The Google schema, as many of you will know, is a way of delivering your reviews scores into organic search. In this article we will show you its advantages and disadvantages and explain why we think it is being oversold by the independent reviews sites. We will also look at some of the issues of various kinds that web designers are having when they are asked to implement the schema on behalf of their clients.
First - let's look at it in action. First - for one of our clients (with the schema working and delivering):
Here you can see that the schema has enabled Google to pull the rating (4.7), number of reviews (271) into two locations - organic search and 'Reviews from the web' and display a star rating in organic search
Next, for a business using an independent site (schema coded but not delivering):
The first point: that the schema is not delivering, is obvious from this screenshot, but there is a far more important point to be made: by adopting an independent reviews solution the business has been deflected away from the one place that all potential customers will be looking: on Google. It is far more important to look good there than on an independent site, irrespective of whether or not the schema delivers.
How do we know? Because here are the results for another search (admittedly not one that any potential customer is likely to make):
If the schema is not working for you, the solution lies with your web designer. You can be with HelpHound or any of the independent reviews sites but if the schema is not correctly implemented the result will be the same: no rating in organic search.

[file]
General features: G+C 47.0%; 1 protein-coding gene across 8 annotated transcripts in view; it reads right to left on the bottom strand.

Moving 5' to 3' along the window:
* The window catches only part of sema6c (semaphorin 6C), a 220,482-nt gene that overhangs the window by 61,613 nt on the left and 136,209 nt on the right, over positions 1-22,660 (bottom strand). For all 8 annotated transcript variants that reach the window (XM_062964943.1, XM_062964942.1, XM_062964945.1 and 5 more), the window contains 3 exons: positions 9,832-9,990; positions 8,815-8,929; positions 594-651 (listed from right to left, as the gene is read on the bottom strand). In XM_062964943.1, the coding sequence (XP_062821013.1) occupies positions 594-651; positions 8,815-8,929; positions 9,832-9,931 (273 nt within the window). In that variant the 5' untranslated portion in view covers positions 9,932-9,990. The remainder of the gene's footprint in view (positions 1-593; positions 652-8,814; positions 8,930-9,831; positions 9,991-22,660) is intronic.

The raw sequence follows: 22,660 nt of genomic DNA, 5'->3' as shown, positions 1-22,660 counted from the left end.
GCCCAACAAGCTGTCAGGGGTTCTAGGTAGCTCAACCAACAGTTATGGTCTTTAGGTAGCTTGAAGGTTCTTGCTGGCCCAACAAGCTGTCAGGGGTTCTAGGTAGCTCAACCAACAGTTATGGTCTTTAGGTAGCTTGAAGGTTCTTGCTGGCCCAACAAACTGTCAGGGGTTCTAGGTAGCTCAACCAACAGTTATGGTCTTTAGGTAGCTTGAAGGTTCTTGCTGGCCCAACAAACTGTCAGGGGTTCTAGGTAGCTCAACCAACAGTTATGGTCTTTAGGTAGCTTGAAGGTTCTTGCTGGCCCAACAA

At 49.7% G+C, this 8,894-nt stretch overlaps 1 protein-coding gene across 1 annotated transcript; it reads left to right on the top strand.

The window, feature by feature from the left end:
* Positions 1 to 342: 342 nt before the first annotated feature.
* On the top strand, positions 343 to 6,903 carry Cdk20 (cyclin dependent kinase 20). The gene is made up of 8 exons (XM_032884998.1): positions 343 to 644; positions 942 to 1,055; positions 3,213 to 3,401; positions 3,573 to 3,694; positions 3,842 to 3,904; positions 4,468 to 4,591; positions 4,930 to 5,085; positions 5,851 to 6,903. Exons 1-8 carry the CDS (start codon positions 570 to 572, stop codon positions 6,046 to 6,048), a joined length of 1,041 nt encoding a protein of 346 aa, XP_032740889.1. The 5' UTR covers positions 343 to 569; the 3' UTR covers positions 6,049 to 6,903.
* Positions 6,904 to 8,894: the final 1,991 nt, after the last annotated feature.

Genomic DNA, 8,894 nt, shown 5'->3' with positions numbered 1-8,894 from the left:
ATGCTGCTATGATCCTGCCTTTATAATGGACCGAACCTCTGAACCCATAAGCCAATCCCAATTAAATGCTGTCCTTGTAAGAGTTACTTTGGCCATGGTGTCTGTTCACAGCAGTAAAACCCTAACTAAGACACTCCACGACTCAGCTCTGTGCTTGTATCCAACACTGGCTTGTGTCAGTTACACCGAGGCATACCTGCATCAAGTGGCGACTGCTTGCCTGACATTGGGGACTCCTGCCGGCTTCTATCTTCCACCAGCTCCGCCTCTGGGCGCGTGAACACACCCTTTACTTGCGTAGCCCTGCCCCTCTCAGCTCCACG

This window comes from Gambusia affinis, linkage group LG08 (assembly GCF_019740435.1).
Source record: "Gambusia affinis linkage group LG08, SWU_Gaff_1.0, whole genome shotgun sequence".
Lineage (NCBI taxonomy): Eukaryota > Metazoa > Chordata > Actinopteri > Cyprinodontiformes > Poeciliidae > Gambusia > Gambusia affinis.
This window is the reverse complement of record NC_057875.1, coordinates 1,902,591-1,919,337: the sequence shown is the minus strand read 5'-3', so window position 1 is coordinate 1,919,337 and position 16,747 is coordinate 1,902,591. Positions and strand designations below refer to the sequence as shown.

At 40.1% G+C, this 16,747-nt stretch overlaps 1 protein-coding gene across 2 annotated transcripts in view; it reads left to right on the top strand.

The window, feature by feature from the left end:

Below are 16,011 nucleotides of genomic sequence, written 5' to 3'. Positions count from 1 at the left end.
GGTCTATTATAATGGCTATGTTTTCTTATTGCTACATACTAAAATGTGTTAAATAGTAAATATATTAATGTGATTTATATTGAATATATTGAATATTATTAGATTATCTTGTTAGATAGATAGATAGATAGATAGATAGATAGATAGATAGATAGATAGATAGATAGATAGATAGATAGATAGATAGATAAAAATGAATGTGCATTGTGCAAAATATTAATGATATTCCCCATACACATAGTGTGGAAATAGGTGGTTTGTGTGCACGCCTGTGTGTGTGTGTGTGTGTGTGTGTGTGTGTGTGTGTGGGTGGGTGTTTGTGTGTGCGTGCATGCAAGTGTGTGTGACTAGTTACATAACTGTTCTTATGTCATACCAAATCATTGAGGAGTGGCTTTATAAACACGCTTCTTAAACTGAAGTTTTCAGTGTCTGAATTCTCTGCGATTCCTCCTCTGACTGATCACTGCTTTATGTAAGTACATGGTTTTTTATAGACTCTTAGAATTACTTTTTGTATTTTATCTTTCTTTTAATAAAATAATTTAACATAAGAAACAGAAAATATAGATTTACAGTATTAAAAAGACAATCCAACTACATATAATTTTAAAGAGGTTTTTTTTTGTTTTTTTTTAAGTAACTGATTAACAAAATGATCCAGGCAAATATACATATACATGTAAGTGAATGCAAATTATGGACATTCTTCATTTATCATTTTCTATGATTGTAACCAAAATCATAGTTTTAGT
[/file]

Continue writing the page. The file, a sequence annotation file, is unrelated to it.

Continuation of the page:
But don't rush to blame your web designer just because you think the schema may not be working - we see examples of correctly implemented schemas not working all the time, and then, just as we are about to call it a day, up they pop (and vice versa).
The schema is imperfect
Day-in day-out we see examples where the schema has been correctly implemented but the results still don't show - or they show for one search term but not for another. Then they do show for a period, then they disappear again. You simply cannot rely on the schema - it has to be treated as a bonus when it is working.
Remember mobile search
Now that mobile search is so much more common than desktop (some estimates put it as high as 80%) it is important to remember just how much more important Google reviews are - just look at these two screens...
...and note the total dominance of Google, from scores and ratings to rich snippets. The schema has delivered 'Reviews from the web', but that, we say again, should be seen as a bonus. You core strategy must centre on having great reviews on your own website and great reviews on Google.
And in a local search?
Again - the schema is there, but Google is ever-dominant.